SAN FRANCISCO — The U.S. Bureau of Land Management (BLM) on Dec. 21 filed a brief in the Ninth Circuit U.S. Court of Appeals contending that it should uphold a lower court’s summary judgment ruling that environmental groups lacked standing to pursue claims challenging the BLM’s decision to rescind the 2016 methane waste prevention rule that pertains to the venting and flaring of methane in hydraulic fracturing operations (California v. U.S. Bureau of Land Management, et al., Nos. 20-16157 and 20-16158, 9th Cir.).
SAN FRANCISCO — The Ninth Circuit U.S. Court of Appeals on Dec. 23 denied a petition for rehearing en banc in a hydraulic fracturing lawsuit and let stand the panel’s earlier decision, which held that the U.S. Bureau of Land Management (BLM) met the federal requirements for a 2017 lease sale in the National Petroleum Reserve (NPR) in Alaska (Northern Alaska Environmental Center, et al. v. U.S. Department of the Interior, et al., No. 19-35008, 9th Cir.).
WASHINGTON, D.C. — A hydraulic fracturing sand company on Dec. 15 filed a reply brief in the U.S. Supreme Court contending that a municipality in Minnesota that opposes the company’s takings clause case “barely tries to deny that the questions presented are cert-worthy,” and it says the commerce clause warrants certiorari (Minnesota Sands LLC v. County of Winona, Minnesota, No. 20-441, U.S. Sup.).
SAN FRANCISCO — Environmental groups on Dec. 16 filed a response brief in the Ninth Circuit U.S. Court of Appeals arguing that the decision of federal agencies to grant hydraulic fracturing leases was “substantively and procedurally unlawful” and, therefore, the lower court ruling that vacated the leases should stand (Montana Wildlife Federation v. David Bernhardt, et al., No. 20-35609, 9th Cir.).
WASHINGTON, D.C. — The U.S. government on Dec. 9 filed an amicus curiae brief in the U.S. Supreme Court in support of a hydraulic fracturing pipeline company that seeks reversal of a federal appeals court’s decision that determined that the company does not have all the rights of the federal government with regard to the power of eminent domain. The solicitor general says the Federal Energy Regulatory Commission (FERC) has the authority under the Natural Gas Act (NGA) to grant any holder of a certificate of public convenience that right (PennEast Pipeline Company LLC v. New Jersey, et al., No. 19-1039, U.S. Sup.).
AUSTIN, Texas — The residents and the hydraulic fracturing pipeline company they were suing for contamination of an aquifer filed a joint motion to dismiss the case on Dec. 14 after reaching a settlement that did not disclose the specifics of the agreement (Dr. Teri Albright, et al. v. Permian Highway Pipeline LLC, et al., No. 20-651, W.D. Texas).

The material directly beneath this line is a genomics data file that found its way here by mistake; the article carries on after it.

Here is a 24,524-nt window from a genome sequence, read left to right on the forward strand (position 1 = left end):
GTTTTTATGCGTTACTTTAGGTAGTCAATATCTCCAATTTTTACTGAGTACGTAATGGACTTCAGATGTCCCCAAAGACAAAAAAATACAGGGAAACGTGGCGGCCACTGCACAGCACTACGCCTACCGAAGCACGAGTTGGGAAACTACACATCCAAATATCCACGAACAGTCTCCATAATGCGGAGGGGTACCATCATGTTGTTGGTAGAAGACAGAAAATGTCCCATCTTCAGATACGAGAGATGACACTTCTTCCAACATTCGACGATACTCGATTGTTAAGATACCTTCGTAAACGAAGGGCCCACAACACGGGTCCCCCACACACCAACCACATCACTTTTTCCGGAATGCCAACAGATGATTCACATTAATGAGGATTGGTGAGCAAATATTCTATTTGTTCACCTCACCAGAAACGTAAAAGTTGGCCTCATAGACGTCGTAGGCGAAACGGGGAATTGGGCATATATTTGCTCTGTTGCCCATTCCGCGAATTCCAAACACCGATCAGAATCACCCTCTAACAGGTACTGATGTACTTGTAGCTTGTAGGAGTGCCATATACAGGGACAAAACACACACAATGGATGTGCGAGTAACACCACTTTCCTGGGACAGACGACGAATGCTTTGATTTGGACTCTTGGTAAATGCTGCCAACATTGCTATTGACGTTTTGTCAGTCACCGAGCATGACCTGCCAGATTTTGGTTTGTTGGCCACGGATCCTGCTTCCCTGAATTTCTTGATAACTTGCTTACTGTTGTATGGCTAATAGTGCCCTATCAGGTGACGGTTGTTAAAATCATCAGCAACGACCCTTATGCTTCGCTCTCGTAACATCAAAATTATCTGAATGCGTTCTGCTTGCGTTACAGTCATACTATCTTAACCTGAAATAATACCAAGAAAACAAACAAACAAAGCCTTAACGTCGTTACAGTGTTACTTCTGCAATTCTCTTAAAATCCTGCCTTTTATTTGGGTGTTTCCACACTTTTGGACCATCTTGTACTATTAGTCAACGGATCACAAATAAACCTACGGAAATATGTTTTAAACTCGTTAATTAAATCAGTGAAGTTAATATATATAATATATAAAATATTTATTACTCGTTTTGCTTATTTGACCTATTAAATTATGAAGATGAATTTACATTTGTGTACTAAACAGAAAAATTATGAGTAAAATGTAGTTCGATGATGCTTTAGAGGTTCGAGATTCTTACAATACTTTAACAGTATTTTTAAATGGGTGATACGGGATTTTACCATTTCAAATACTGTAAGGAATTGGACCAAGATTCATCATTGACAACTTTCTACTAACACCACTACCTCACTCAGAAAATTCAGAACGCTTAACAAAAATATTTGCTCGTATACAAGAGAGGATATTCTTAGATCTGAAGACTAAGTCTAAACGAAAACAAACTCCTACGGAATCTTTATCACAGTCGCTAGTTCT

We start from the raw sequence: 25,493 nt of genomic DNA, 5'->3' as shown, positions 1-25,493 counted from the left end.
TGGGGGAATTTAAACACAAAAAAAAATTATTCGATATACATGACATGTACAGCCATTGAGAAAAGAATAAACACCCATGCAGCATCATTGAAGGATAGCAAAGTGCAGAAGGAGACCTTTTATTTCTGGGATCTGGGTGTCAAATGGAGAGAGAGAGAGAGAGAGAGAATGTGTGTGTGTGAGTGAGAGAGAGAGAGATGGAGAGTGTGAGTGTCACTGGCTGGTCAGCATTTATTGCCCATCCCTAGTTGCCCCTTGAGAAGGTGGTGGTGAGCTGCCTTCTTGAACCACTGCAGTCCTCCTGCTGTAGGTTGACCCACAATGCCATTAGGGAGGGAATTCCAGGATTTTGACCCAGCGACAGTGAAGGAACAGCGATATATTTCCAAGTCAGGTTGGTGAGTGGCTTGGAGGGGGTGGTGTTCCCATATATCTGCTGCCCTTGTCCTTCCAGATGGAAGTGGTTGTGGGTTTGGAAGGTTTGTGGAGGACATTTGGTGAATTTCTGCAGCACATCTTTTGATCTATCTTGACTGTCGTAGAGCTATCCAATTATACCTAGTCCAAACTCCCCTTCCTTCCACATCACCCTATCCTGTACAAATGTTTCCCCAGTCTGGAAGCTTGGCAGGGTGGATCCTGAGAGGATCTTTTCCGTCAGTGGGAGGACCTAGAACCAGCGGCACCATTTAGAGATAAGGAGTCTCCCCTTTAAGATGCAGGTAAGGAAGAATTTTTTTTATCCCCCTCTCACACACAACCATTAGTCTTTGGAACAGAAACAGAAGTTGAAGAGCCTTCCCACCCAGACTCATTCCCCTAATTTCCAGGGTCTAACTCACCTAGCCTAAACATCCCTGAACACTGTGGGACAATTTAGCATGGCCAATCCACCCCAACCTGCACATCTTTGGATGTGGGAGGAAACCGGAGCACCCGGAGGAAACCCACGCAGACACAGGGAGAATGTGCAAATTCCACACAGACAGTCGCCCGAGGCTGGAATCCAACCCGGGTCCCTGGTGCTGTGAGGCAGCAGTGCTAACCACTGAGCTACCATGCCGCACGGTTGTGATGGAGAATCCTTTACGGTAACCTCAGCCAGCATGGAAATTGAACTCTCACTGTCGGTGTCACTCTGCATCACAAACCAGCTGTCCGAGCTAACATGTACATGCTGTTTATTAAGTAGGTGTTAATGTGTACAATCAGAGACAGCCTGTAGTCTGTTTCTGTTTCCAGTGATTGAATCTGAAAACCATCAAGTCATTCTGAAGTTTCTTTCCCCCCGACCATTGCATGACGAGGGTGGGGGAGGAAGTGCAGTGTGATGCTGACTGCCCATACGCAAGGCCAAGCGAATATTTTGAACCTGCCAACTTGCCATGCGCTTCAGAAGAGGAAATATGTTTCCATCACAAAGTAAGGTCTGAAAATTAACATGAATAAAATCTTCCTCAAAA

WASHINGTON, D.C. — A municipality in Minnesota on Dec. 4 filed a brief in the U.S. Supreme Court arguing that it should not hear a hydraulic fracturing sand company’s takings clause case under the Fifth Amendment to the U.S. Constitution because the Minnesota Supreme Court decision being appealed is “factbound, implicates no division of authority, and is entirely correct” (Minnesota Sands LLC v. County of Winona, Minnesota, No. 20-441, U.S. Sup.).
PHILADELPHIA — Vulnerable persons with severe heart failure might be more susceptible to the adverse effects of hydraulic fracturing that could lead to hospitalization, according to a study performed by researchers at Drexel University in Philadelphia and published Dec. 7 in the Journal of the American College of Cardiology.
BISMARCK, N.D. — A federal magistrate judge in North Dakota on Nov. 20 granted a joint motion to stay a land dispute regarding mineral rights pending the resolution of two separate cases that involve the same legal issue, namely, the accurate location of the boundary between the bed of the Missouri River and tracts of land riparian to the river owned by the federal government
WASHINGTON, D.C. — The Environmental Defense Fund (EDF) on Nov. 16 filed an addendum on standing in District of Columbia Circuit U.S. Court of Appeals, supporting its reply brief in which it argues that the District Court should hear a hydraulic fracturing pipeline case because the defendants’ attempt to deny jurisdiction “would work a manifest injustice if applied retroactively” (Environmental Defense Fund v. Federal Energy Regulatory Commission, No. 20-1016, D.C. Cir.).